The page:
Public school teachers have First Amendment rights

It may sound obvious that teachers have the right to free speech when they are outside of the classroom, but a recent case from the Georgia Supreme Court may cause some concern among teachers and other public employees.

The Court declined to take up a case brought by Kelly Tucker, a public school teacher in Tift County, Georgia. She had a Section 1983 lawsuit against the local school superintendent and the school board chair accusing them of violating her First Amendment rights by punishing the exercise of her freedom of speech.

At the center of this case were allegedly racially-charged Facebook posts made by Ms. Tucker on her own time. She was commenting about protestors in the Black Lives Matter Movement. Several Facebook users in the community recognized Ms. Tucker as a local teacher and reported the posts to her superiors, who suspended Ms. Tucker for five days and required her to participate in “diversity training.”

Page Pate was interviewed about this important case on WABE, the Atlanta NPR affiliate where Page serves as the station’s Legal Analyst.

Under the U.S. Supreme Court case Pickering v. Board of Education, government employees, including teachers, have a more limited right to free speech, especially when their speech relates to or impacts their work. Still, public employees may sue the government when they are fired or disciplined for their speech, so long as they can prove that:

  • They did not engage in the speech in their capacity as government employees and the speech involved a matter of public concern;
  • The First Amendment interests of the employee outweigh the government’s interest in preventing disruptive speech that interferes with the government’s functions; and
  • The government’s actions were motivated by the employee’s speech.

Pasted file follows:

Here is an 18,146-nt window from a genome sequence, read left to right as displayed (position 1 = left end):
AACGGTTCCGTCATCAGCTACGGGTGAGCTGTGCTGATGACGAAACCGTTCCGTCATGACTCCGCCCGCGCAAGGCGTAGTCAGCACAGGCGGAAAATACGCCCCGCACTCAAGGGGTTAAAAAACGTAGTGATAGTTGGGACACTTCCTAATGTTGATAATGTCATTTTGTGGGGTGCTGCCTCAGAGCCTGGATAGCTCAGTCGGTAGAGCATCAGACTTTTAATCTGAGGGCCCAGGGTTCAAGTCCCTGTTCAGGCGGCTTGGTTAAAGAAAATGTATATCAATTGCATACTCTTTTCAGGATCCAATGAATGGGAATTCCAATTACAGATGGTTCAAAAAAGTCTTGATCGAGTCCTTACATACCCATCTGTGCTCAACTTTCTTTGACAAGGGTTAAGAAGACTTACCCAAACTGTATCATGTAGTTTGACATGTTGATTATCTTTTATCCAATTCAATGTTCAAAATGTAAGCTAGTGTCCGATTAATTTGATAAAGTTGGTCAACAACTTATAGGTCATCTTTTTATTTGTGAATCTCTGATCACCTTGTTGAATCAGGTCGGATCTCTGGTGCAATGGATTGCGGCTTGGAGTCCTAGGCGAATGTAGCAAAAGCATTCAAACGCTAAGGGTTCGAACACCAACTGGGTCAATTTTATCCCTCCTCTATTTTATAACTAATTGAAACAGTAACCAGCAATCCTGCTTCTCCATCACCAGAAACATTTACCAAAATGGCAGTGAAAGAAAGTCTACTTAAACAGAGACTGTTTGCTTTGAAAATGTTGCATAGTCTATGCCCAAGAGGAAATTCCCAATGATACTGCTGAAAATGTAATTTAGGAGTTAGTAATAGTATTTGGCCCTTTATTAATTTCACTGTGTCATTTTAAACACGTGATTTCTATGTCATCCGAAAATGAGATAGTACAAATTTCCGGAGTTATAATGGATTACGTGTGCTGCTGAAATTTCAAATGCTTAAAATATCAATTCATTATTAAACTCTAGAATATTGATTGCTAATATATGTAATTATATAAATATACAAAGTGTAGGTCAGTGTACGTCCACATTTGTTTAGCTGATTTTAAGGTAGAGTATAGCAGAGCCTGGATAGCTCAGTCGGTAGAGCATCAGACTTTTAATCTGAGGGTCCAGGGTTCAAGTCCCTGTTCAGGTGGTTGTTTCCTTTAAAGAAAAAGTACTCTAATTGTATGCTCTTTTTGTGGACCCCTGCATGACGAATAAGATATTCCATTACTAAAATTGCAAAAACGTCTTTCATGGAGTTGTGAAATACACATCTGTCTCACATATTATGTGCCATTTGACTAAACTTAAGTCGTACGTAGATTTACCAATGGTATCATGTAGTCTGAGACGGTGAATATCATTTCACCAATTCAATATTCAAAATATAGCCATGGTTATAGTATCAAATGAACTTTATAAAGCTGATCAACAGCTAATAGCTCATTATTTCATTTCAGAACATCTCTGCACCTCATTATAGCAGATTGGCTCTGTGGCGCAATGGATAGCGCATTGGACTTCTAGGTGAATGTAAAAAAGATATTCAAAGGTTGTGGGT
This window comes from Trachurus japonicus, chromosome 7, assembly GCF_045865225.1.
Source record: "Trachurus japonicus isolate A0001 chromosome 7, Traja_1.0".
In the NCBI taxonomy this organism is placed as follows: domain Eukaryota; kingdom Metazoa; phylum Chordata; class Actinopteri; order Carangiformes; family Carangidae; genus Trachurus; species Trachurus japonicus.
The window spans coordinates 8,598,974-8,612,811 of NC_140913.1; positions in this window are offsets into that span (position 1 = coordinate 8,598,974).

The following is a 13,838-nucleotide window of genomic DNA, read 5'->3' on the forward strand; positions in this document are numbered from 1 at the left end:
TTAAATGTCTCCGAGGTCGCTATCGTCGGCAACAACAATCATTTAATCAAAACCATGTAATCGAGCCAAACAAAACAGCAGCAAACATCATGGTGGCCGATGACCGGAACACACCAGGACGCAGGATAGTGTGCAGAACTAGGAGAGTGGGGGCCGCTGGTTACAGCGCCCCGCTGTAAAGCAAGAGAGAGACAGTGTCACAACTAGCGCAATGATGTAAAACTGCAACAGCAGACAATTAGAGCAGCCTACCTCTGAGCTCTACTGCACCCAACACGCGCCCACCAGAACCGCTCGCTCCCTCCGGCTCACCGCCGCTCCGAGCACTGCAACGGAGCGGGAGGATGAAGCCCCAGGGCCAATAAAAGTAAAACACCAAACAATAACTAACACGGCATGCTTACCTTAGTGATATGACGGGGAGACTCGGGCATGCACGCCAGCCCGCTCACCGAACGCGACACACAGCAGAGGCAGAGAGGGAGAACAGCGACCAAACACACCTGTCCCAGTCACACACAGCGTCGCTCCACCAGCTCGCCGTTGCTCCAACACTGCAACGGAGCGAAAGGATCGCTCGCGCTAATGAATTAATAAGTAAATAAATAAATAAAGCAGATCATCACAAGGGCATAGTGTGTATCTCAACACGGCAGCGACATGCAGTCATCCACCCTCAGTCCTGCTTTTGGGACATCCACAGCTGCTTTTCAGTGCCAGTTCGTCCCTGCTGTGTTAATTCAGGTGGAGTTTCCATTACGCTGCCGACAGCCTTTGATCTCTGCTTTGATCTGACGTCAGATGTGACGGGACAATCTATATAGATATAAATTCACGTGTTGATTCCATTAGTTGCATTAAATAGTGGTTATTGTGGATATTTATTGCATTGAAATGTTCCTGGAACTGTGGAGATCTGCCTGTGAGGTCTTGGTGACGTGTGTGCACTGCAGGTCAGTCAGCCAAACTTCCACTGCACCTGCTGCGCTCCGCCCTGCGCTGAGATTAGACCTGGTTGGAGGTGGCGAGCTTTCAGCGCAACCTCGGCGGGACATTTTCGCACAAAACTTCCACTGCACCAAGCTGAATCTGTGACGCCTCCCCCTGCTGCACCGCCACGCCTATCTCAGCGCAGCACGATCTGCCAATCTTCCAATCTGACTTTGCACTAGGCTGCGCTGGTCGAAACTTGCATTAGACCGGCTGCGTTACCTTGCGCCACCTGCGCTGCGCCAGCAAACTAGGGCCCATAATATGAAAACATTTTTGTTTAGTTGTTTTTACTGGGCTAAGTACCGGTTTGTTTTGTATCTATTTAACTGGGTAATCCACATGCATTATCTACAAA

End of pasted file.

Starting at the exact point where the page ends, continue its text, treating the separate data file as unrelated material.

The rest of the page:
Ms. Tucker’s lawsuit was dismissed after the Court ruled that the school officials had “qualified immunity.” Qualified immunity means that government officials are immune from lawsuits unless their actions violate rights that are “clearly established” by law. Because there was no prior case like Ms. Tucker’s, the Court determined that this alleged First Amendment violation was not “clearly established” at the time.

But while all the justices agreed that the law was not “clearly established,” three justices issued a separate opinion arguing that Ms. Tucker had a right to post on Facebook and that her right was violated.

These justices questioned whether the government has the power to discipline its employees for speech they make outside the scope of their employment that is unrelated to government business. Ms. Tucker’s posts were on her personal Facebook account and not related to her work as a teacher. For that reason, the school district should not be allowed to punish her simply because it considered her views offensive.

While Ms. Tucker was not successful in her Section 1983 lawsuit, that doesn’t mean that school administrators can continue to discipline teachers when they exercise their First Amendment rights outside of the classroom. We think this case should put school boards and superintendents on notice that courts may be willing to accept lawsuits from teachers like Mr. Tucker in the future now that this right has been recognized by three state supreme court justices.



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